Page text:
Butterflies of Fort Sherman, Panama

I will no longer update the butterfly post on The Twitching Sailor; please go on the link provided to see the new species I am continually adding:

http://birdingaboardperegrine.blogspot.com/2011/10/update-october-4-2011-few-more.html

All of these butterflies have been seen in the Fort Sherman/San Lorenzo area. If anybody sees errors, or knows what the 'unknowns' are, please leave a comment. Thanks in advance for any help.
Above:
Rhetus arcius
San Lorenzo National Park
Panama
unknown
San Lorenzo National Park
Panama
unknown moth
San Lorenzo National Park
Panama
Fritillary. The closest I found was Gulf Fritillary, but it seemed a bit different because the images I found didn't have the wavy black lines next to the black dots with the white spot in them.
Black-banded White
I couldn't find an ID for the Hairstreak in the three photos above.
click on photos to enlarge
Zebra-striped Hairstreak. It's about the size of a quarter. I saw flashes of electric blue when the wings opened but I'm not sure how extensive the blue was. You can see the color in the last photo where it is barely showing on the back of the butterfly.

Here is a 14 second video I took of a Blue Morphos Butterfly. It's hard to tell in the video, but this butterfly has a wingspan of 5 to 6 inches. It's big and beautiful:

Very large, fat caterpillar.
Large skipper, about 3 inches across.
Sara Longwing
click photo to enlarge
Variable or Grey Cracker?
Malachite

I have told you about the giant, electric blue Morphos butterflies that 'bounce' around in the forest.  I think I told you to google them because I couldn't get an image and had never seen one land.  I have seen two of them land since being back in Fort Sherman.  Yesterday I was able to get some good shots of one, but only with the wings closed.  It landed on the asphalt of the San Lorenzo road where some fruit had fallen and it was eating.  It opened it's wing a few times, but every time I tried to catch it with the camera, its wings were already shut! On one of the photos, you can see a sliver of blue and it will give you an idea of their color. There are about six inches across and even though I see them everytime I'm out, I still am amazed at their beauty.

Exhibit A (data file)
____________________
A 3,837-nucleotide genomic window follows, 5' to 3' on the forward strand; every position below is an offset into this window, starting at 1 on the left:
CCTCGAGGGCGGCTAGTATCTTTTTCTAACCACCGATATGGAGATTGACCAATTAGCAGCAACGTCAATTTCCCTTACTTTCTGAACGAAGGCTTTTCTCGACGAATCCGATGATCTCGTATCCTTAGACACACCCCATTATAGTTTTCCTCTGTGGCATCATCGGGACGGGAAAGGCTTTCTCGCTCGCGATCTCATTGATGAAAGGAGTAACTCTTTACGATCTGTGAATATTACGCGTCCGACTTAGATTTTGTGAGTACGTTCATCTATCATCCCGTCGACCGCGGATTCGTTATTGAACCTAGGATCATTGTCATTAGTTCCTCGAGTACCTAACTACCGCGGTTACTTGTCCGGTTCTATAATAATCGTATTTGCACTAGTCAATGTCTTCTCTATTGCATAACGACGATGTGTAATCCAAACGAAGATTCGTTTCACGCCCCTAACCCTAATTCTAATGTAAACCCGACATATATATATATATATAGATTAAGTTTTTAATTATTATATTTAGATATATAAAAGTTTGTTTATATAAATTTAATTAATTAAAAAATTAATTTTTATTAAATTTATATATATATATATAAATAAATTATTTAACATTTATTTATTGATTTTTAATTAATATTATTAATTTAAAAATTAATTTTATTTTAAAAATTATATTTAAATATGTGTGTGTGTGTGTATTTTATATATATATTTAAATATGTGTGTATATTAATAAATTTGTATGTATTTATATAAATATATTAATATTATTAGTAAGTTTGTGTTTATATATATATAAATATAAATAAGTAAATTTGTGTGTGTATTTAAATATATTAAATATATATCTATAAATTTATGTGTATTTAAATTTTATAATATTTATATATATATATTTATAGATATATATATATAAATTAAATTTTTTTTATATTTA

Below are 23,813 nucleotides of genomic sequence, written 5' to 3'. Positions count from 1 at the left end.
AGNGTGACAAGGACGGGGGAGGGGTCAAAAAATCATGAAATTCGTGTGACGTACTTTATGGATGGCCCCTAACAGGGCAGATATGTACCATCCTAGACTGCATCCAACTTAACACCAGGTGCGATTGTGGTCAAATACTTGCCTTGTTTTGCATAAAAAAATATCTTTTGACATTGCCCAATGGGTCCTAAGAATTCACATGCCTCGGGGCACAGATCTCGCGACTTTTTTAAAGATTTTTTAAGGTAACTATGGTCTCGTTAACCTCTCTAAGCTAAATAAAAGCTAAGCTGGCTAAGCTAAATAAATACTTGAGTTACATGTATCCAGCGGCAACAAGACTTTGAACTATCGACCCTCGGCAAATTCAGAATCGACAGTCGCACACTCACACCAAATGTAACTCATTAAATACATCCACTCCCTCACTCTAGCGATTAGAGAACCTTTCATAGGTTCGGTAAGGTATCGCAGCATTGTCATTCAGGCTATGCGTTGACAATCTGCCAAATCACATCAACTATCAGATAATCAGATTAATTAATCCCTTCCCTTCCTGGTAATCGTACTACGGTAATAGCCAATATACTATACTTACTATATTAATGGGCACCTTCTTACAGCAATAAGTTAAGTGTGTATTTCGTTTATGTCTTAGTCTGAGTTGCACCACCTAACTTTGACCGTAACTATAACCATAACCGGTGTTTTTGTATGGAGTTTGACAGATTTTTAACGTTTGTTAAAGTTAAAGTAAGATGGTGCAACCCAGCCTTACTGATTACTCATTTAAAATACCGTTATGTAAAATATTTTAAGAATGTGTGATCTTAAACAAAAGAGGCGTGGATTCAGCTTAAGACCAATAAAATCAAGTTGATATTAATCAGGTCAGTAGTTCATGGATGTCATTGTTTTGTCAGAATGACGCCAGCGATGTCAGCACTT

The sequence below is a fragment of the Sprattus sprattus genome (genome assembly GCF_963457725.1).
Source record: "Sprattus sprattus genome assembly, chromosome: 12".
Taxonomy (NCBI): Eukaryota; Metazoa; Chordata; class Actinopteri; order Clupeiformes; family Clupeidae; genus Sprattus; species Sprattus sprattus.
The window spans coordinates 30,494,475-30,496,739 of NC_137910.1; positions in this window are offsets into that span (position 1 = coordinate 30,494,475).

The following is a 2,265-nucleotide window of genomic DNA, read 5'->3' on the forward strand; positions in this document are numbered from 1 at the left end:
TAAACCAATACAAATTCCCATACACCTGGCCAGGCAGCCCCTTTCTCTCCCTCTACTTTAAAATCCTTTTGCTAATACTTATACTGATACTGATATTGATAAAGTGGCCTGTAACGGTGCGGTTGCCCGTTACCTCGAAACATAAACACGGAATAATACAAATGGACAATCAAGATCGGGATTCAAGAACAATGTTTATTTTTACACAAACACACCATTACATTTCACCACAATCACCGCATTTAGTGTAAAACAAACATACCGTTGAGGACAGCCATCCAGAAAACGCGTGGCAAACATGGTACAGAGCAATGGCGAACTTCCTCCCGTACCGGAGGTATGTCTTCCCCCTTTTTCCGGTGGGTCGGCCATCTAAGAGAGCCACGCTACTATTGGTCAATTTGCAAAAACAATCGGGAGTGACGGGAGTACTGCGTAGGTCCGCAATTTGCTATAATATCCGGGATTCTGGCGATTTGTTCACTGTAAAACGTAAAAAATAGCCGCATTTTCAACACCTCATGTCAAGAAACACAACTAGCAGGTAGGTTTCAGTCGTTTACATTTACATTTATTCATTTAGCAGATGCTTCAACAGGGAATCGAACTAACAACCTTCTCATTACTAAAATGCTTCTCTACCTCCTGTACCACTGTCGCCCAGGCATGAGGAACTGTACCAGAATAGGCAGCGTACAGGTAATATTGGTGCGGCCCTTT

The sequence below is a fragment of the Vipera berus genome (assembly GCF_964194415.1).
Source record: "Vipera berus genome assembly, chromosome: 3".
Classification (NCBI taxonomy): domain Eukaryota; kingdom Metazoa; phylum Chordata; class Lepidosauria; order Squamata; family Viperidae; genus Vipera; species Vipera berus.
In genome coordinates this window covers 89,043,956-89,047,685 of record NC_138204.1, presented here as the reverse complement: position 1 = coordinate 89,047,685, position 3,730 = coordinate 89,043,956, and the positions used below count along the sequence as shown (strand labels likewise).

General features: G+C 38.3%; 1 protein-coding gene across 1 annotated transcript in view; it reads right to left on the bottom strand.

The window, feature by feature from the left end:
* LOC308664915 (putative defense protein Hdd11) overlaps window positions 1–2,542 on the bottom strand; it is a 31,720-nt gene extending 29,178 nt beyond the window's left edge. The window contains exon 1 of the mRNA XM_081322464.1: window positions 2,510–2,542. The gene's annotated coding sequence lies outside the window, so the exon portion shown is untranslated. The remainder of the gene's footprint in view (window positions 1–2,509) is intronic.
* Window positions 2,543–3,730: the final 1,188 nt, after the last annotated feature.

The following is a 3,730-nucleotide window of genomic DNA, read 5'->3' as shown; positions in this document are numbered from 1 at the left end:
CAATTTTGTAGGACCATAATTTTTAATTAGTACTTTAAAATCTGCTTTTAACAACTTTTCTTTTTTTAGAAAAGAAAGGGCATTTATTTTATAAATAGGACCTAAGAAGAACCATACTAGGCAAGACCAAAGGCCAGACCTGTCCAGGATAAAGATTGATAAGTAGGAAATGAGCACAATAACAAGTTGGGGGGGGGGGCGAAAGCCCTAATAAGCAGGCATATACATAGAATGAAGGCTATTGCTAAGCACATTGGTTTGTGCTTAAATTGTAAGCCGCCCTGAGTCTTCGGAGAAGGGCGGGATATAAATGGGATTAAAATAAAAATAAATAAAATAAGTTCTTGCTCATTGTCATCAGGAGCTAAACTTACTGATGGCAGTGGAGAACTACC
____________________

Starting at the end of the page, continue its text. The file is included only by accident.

Above and below:  Ringlet Euptychia of some sort?

Little Banner
An Alana or a Veined White-skipper?
Tropical Checkered (above)
I have identified the above as either Euptychia mollis or Euptychia westwoodi. Corrections or discussions would be appreciated so please leave a comment if you can add something.
Click photos to enlarge them.
The best I could do with this one is a Metalmark of the Detritivora species. Apparently there are a lot of ssp. I couldn't find an image exactly like mine.
Urania Swallowtail Moth
White Peacock
Banded Peacock
Monarch
Gray Cracker
Red Passion Flower Butterfly
Heliconius erato
Common Buckeye
Thoas Swallowtail
Don't know yet.
Tiger Longwing
Heliconius hecale melicerta
Pierella luna luna
Moon Satyr

2 comments:

  1. I am very impressed by the beautiful butterfly pictures! I love butterflies. Maybe we will get to the WAP in April to see them this year.

    ReplyDelete
  2. Thanks, Raves. Knowing you as well as I do, I can guarantee you won't be so enthralled with the 'bugs' I'm going to write about next. I should have started writing already, but I'm still doing laundry (every bloody thing on the boat!) I thought I might still have a chance of talking you into coming for a visit, I'm sure the 'Seed Tick' post will kill off any slim chance of that!
    Sue

    ReplyDelete

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